Greenpeace, the organized environmental conscience, actively serving national business competitiveness Ruthless Criticism

Translated of an article by Wolfgang Möhl (co-editor of GegenStandpunkt) from the German leftwing magazine Konkret (October 1995)

“Solutions exist”

Greenpeace, the organized environmental conscience, active in the service of national business competitiveness

The “Greenpeace environmental organization” puts the two most irrefutably honorific titles of political responsibility on its company sign. Through its actions, it wants to draw attention to the fact that, unfortunately, business and politics are not consistently in line with the spirit of these two titles, and presses for remediation. It takes action as an advocate for a task that it assumes is universally recognized: the job of politicians to look after the preservation of the environment and peace. It sees itself as the public environmental conscience of a political world that has in fact long known what is really important, in which merely the program and practical politics still diverge: clean waters, species protection, a world free of nuclear weapons, and clean air – in its eyes, these are the highest and most honorable goals of democratic government. The doings of the people in charge are measured by this – and found inadequate. Greenpeace wants to change this by helping out the dawdlers who carry out environmental policies, even if they don't want to be helped at all. A cause that is as acknowledged as it is misguided.

Exposing sins, naming problems, offering solutions

Greenpeace is constantly pointing out violations all over the place. From the slaughter of seals to military nuclear tests, from whaling to the disposal of toxic chemicals – this critical association always sees the number one commandment violated: Thou shalt protect the environment! Why basic ecological problems are given so little attention by the powerful and those with economic responsibilities, when they are generally recognized; why the environment doesn’t ever get healthier, nuclear weapons aren’t disappearing and the pollution caused by chemicals isn’t getting any rarer, but at most more sophisticated, if nevertheless the whole world is aiming at the opposite – that’s not a question for the watchdogs of the environment. Their system of investigating and prosecuting has an amazingly simple answer: It is due to an unfortunately quite widespread lack of responsibility – because of egoistic short-term interests, because of wrong calculations, because of ignorance or unwillingness or simply indifference, corporations and politicians fail to act in the correct environmentally conscious way. That the oceans are ruthlessly fished empty, for example, can be traced back to the “greed of the industrial countries for fish fodder.” It’s that simple and tautological. No trace of a necessity. No notion that it could be due to the legitimate interests of an economy geared at increasing money.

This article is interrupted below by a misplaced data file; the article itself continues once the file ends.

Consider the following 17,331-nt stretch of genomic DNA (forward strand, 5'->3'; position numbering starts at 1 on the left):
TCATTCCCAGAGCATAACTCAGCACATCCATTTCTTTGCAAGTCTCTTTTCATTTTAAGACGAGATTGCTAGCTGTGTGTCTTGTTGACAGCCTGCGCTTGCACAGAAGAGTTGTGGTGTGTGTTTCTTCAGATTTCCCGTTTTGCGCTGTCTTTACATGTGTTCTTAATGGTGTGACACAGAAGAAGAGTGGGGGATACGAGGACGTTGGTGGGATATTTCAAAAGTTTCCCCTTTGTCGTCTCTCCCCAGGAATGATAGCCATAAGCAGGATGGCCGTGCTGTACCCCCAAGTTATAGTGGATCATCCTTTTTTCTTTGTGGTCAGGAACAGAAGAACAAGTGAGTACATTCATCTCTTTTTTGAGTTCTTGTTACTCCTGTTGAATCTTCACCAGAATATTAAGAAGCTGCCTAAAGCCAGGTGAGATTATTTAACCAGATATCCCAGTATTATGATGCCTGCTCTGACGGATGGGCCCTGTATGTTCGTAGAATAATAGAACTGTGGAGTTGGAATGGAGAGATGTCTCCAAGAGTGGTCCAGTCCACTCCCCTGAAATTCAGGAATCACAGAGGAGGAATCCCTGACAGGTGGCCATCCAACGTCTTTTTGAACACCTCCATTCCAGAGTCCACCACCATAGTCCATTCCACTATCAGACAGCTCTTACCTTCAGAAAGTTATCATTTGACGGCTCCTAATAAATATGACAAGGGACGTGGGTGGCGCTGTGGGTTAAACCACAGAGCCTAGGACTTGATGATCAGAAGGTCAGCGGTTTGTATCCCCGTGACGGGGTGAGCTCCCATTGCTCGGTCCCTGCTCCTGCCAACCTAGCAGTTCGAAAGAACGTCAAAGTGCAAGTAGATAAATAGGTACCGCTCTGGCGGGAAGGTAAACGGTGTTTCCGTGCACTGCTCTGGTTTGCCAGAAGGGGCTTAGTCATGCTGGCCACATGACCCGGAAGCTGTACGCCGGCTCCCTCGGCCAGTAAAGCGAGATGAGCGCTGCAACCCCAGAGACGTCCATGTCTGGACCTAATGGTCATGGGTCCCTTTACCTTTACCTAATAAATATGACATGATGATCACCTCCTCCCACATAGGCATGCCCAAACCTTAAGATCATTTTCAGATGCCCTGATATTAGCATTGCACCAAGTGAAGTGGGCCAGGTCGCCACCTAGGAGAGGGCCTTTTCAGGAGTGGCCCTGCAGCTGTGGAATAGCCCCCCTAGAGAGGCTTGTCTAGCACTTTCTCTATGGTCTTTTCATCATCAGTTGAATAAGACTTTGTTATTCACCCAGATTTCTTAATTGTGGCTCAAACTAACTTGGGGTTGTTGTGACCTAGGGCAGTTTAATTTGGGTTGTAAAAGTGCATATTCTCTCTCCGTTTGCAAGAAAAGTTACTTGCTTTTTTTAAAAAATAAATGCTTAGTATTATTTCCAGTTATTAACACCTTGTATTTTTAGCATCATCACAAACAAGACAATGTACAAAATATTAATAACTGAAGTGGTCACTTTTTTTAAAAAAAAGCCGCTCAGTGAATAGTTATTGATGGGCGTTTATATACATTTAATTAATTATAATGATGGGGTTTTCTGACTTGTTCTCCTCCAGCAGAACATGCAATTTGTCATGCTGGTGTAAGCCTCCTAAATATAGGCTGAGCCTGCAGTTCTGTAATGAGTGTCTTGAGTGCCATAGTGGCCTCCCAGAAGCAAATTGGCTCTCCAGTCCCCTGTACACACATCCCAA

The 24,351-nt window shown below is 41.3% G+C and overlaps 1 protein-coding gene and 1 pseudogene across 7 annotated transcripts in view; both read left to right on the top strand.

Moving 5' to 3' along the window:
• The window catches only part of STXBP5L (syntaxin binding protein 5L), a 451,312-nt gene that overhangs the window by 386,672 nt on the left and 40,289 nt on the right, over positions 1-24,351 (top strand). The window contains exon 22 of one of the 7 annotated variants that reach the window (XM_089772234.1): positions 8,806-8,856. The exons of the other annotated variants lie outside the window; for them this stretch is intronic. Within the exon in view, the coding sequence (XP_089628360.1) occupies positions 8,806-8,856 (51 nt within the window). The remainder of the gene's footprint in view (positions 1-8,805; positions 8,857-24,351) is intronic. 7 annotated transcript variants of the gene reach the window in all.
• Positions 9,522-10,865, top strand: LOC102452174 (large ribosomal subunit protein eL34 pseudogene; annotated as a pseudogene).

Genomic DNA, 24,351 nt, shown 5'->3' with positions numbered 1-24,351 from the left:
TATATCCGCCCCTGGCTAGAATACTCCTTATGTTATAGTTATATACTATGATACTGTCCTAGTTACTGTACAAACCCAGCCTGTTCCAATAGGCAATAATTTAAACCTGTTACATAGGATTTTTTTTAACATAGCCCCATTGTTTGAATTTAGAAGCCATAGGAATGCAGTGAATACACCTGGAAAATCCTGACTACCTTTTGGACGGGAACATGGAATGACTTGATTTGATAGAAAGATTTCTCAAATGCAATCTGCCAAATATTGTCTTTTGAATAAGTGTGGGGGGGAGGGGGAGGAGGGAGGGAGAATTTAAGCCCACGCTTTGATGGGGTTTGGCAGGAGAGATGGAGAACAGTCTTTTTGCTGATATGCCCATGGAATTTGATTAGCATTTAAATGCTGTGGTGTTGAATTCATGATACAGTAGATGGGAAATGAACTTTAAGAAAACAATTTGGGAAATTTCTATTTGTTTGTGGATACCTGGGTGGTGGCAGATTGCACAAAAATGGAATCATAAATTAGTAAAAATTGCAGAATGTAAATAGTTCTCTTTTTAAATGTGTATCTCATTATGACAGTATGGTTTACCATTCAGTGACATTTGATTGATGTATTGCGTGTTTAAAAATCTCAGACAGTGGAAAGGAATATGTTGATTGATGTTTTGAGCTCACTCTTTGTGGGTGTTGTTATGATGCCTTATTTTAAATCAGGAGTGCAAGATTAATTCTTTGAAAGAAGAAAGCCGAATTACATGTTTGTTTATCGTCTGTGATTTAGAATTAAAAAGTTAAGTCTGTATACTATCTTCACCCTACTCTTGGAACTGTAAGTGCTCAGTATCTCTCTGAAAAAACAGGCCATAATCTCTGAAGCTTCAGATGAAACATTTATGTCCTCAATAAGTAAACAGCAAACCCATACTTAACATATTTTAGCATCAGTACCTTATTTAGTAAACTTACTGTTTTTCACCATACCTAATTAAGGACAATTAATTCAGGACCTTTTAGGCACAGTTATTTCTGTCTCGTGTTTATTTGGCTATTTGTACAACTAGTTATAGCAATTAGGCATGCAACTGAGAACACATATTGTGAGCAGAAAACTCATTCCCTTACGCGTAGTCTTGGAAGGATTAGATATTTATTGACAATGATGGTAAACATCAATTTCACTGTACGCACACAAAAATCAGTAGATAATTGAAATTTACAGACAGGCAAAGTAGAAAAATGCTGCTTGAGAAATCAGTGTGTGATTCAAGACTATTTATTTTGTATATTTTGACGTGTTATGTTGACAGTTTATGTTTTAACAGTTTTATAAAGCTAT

The environmental investigators do not want to know anything about the objective constraints of a competition over cost price and profit, which includes regularly being ruthlessness about natural conditions as well as health and consumption needs. Nor do they want to know anything about the fact that the state makes itself the guarantor of these objective constraints of national wealth production with its violence and only cares about the ruinous consequences of the unleashed capitalist economic activity when these are affected. The fact that the relevant laws and prohibitions owe their existence to the interest in maintaining usable business conditions and a usable state inventory, and that they are restrained accordingly; that the “environment” and its protection are not at all the highest principle of political responsibility: all this lies outside the visual scope of the Greenpeace people.

They are not at all concerned with explanations; they think ahead and don’t care about the reasons for the behavior they want to see corrected. Just as the police and the judiciary act in the name of the applicable laws, track down offenses, punish crimes, and represent the professionally blinkered worldview that society is unfortunately made up of nothing but lawbreakers, Greenpeace acts as a supervisory authority over an ideal canon of environmental obligations that are constantly being violated. As an authority for detecting and prosecuting environmental issues, the organization constantly arrests the relevant sinners, denounces particularly blatant cases and demands energetic interventions. Because, as the environmental watchdogs are sure, without the salutary coercion of public authority, without state supervision and regulation, it won’t go well, but always does with it. Politicians are therefore called upon to act in order to punish and put an end to the violations that have been identified and to enforce ecological reason.